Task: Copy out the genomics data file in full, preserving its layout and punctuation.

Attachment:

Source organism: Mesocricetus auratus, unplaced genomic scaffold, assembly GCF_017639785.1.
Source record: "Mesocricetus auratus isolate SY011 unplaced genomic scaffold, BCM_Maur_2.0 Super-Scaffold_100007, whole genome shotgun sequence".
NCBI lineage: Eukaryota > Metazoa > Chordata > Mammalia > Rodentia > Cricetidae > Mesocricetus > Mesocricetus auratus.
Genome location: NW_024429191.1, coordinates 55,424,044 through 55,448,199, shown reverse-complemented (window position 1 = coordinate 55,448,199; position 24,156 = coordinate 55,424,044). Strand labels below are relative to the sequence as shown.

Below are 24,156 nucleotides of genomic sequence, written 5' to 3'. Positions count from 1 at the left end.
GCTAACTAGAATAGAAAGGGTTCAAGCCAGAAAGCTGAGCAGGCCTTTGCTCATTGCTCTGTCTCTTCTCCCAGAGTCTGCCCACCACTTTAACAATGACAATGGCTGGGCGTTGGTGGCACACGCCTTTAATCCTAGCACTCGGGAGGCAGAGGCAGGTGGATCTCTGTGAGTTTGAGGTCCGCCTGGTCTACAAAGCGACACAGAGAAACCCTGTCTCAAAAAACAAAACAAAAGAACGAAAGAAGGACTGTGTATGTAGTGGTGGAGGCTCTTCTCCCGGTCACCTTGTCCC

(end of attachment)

Source organism: Mesocricetus auratus, unplaced genomic scaffold, assembly GCF_017639785.1.
Source record: "Mesocricetus auratus isolate SY011 unplaced genomic scaffold, BCM_Maur_2.0 Super-Scaffold_100007, whole genome shotgun sequence".
NCBI lineage: Eukaryota > Metazoa > Chordata > Mammalia > Rodentia > Cricetidae > Mesocricetus > Mesocricetus auratus.
Genome location: NW_024429191.1, coordinates 55,424,044 through 55,448,199, shown reverse-complemented (window position 1 = coordinate 55,448,199; position 24,156 = coordinate 55,424,044). Strand labels below are relative to the sequence as shown.

Below are 24,156 nucleotides of genomic sequence, written 5' to 3'. Positions count from 1 at the left end.
GCTAACTAGAATAGAAAGGGTTCAAGCCAGAAAGCTGAGCAGGCCTTTGCTCATTGCTCTGTCTCTTCTCCCAGAGTCTGCCCACCACTTTAACAATGACAATGGCTGGGCGTTGGTGGCACACGCCTTTAATCCTAGCACTCGGGAGGCAGAGGCAGGTGGATCTCTGTGAGTTTGAGGTCCGCCTGGTCTACAAAGCGACACAGAGAAACCCTGTCTCAAAAAACAAAACAAAAGAACGAAAGAAGGACTGTGTATGTAGTGGTGGAGGCTCTTCTCCCGGTCACCTTGTCCC